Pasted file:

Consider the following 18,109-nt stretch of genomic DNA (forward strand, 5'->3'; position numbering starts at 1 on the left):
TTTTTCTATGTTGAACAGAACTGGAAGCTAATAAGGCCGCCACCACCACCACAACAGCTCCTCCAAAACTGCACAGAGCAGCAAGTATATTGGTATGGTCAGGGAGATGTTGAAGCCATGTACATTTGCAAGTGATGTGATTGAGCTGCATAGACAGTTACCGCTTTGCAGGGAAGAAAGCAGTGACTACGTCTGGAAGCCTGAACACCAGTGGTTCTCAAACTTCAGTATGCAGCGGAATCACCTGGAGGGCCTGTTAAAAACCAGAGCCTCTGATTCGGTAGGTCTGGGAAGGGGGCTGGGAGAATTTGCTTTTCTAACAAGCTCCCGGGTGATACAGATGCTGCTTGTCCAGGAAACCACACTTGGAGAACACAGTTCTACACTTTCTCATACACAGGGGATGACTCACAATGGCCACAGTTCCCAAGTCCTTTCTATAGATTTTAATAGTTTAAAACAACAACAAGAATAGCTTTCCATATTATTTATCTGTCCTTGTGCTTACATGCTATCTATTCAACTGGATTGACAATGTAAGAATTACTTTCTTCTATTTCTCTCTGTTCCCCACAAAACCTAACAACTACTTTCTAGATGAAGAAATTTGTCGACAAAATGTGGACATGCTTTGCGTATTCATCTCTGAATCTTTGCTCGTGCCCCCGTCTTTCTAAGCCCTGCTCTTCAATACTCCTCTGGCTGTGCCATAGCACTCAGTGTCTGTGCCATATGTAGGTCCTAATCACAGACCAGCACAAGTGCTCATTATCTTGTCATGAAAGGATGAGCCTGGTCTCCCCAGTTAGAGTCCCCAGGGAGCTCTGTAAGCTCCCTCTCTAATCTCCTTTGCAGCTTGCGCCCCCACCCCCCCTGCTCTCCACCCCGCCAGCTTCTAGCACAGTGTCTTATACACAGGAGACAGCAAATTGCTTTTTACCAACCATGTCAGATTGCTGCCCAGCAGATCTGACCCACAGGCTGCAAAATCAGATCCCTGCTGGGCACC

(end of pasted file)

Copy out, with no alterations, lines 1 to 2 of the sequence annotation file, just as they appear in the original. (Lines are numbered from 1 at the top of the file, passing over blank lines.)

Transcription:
Consider the following 18,109-nt stretch of genomic DNA (forward strand, 5'->3'; position numbering starts at 1 on the left):
TTTTTCTATGTTGAACAGAACTGGAAGCTAATAAGGCCGCCACCACCACCACAACAGCTCCTCCAAAACTGCACAGAGCAGCAAGTATATTGGTATGGTCAGGGAGATGTTGAAGCCATGTACATTTGCAAGTGATGTGATTGAGCTGCATAGACAGTTACCGCTTTGCAGGGAAGAAAGCAGTGACTACGTCTGGAAGCCTGAACACCAGTGGTTCTCAAACTTCAGTATGCAGCGGAATCACCTGGAGGGCCTGTTAAAAACCAGAGCCTCTGATTCGGTAGGTCTGGGAAGGGGGCTGGGAGAATTTGCTTTTCTAACAAGCTCCCGGGTGATACAGATGCTGCTTGTCCAGGAAACCACACTTGGAGAACACAGTTCTACACTTTCTCATACACAGGGGATGACTCACAATGGCCACAGTTCCCAAGTCCTTTCTATAGATTTTAATAGTTTAAAACAACAACAAGAATAGCTTTCCATATTATTTATCTGTCCTTGTGCTTACATGCTATCTATTCAACTGGATTGACAATGTAAGAATTACTTTCTTCTATTTCTCTCTGTTCCCCACAAAACCTAACAACTACTTTCTAGATGAAGAAATTTGTCGACAAAATGTGGACATGCTTTGCGTATTCATCTCTGAATCTTTGCTCGTGCCCCCGTCTTTCTAAGCCCTGCTCTTCAATACTCCTCTGGCTGTGCCATAGCACTCAGTGTCTGTGCCATATGTAGGTCCTAATCACAGACCAGCACAAGTGCTCATTATCTTGTCATGAAAGGATGAGCCTGGTCTCCCCAGTTAGAGTCCCCAGGGAGCTCTGTAAGCTCCCTCTCTAATCTCCTTTGCAGCTTGCGCCCCCACCCCCCCTGCTCTCCACCCCGCCAGCTTCTAGCACAGTGTCTTATACACAGGAGACAGCAAATTGCTTTTTACCAACCATGTCAGATTGCTGCCCAGCAGATCTGACCCACAGGCTGCAAAATCAGATCCCTGCTGGGCACC